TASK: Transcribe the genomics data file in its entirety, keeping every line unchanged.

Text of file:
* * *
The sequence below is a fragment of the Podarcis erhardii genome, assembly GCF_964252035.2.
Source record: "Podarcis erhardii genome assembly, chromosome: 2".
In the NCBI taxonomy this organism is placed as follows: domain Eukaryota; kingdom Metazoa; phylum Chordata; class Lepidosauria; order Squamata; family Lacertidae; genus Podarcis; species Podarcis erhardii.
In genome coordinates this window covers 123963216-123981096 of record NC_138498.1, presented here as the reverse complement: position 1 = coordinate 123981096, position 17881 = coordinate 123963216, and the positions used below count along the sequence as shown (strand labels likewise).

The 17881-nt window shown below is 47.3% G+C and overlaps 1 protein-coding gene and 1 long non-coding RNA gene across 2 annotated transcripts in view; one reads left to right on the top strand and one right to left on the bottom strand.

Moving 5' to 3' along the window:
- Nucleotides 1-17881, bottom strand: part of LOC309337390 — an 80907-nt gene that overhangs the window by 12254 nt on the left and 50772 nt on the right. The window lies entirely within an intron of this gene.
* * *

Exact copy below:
The sequence below is a fragment of the Podarcis erhardii genome, assembly GCF_964252035.2.
Source record: "Podarcis erhardii genome assembly, chromosome: 2".
In the NCBI taxonomy this organism is placed as follows: domain Eukaryota; kingdom Metazoa; phylum Chordata; class Lepidosauria; order Squamata; family Lacertidae; genus Podarcis; species Podarcis erhardii.
In genome coordinates this window covers 123963216-123981096 of record NC_138498.1, presented here as the reverse complement: position 1 = coordinate 123981096, position 17881 = coordinate 123963216, and the positions used below count along the sequence as shown (strand labels likewise).

The 17881-nt window shown below is 47.3% G+C and overlaps 1 protein-coding gene and 1 long non-coding RNA gene across 2 annotated transcripts in view; one reads left to right on the top strand and one right to left on the bottom strand.

Moving 5' to 3' along the window:
- Nucleotides 1-17881, bottom strand: part of LOC309337390 — an 80907-nt gene that overhangs the window by 12254 nt on the left and 50772 nt on the right. The window lies entirely within an intron of this gene.